Flags (Bit Mask)

Sometimes you will see an enumeration marked with “Flags” as in the following:

[System.Flags]
public enum Colors
{
	None = 0,
	Red = 1 << 0,
	Green = 1 << 1,
	Blue = 1 << 2
}

The ‘Flags’ marker has no effect on the enum itself, or the default values that are assigned to its elements – Note that I still had to manually assign the power of 2 values. Under the hood, this ‘Colors’ enum still has an underlying type of ‘int’ and can hold any value an ‘int’ can hold and can have its elements assigned to any value you like within that range, just as you could have done without using the ‘Flags’ marker. The reason you use the marker is to enable other functionality such as modifying the output of ToString() which can output the names of the combined flags rather than the numerical equivalent of the underlying type.

Because I defined each element as a power of two, this enum can be treated as a ‘Bit Mask’, which means that you can specify any combination of the elements (and easily turn them on or off at any time), rather than pointing only to a single element at a time.

Several features you will frequently want are shown in code below:

void Start ()
{
	// Create a variable to hold our Bit Mask
	Colors c = Colors.None;

	// Turn a bit on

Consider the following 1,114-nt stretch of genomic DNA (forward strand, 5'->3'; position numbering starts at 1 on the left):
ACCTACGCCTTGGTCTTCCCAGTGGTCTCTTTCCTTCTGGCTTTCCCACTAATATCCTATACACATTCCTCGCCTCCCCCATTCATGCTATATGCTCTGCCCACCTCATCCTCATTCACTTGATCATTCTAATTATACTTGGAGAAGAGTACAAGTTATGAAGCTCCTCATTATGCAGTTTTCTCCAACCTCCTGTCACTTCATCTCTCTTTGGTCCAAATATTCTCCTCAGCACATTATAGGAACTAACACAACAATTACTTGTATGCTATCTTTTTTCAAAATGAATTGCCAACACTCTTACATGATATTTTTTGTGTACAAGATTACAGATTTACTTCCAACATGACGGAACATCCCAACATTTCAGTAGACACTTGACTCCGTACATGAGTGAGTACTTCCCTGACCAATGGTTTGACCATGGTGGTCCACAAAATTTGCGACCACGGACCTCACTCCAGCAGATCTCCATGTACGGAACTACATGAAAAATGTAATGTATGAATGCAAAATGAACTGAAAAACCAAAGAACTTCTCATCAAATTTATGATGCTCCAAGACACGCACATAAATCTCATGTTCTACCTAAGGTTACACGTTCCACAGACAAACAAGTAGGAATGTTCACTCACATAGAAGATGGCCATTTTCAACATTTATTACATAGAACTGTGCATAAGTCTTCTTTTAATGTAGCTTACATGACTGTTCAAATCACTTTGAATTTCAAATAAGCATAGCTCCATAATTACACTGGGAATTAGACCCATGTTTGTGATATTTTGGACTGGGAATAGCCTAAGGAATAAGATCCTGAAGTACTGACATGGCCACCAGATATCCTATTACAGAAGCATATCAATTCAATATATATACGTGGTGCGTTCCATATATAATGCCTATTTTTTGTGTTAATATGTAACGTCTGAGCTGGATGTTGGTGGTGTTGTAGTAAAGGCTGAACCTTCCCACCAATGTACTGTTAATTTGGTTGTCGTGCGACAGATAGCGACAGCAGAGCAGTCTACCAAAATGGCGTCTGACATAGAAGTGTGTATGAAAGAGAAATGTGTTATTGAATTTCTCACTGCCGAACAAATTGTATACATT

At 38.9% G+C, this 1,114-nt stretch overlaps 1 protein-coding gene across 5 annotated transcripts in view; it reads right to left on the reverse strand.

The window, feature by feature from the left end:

c |= Colors.Red;

	// Or directly assign a combination of bits
	c = Colors.Blue | Colors.Green;  // This can also be used in the definition of new elements within the enum type itself

	// Turn a bit off
	c &= ~Colors.Blue;

	// Check whether or not a bit is 'on'
	if ((c & Colors.Green) == Colors.Green)
	{
		// The flag is 'on'
	}
}

Some of this looks a bit hard to read, so I will explain it now. The vertical line ‘|’ is read ‘OR’ which means that you are modifying the sequence of bits to be ‘on’ in any location that either of the other numbers bits had been ‘on’.

So for example, this line c = Colors.Blue | Colors.Green; looks at the two bit sequences to make a third bit sequence where any bit that was a ‘1’ from either value will be a ‘1’ in the final output:

00000010 - Green
00000100 - Blue
-------- // Perform an OR so that a one in any column is passed along
00000110 - Green, Blue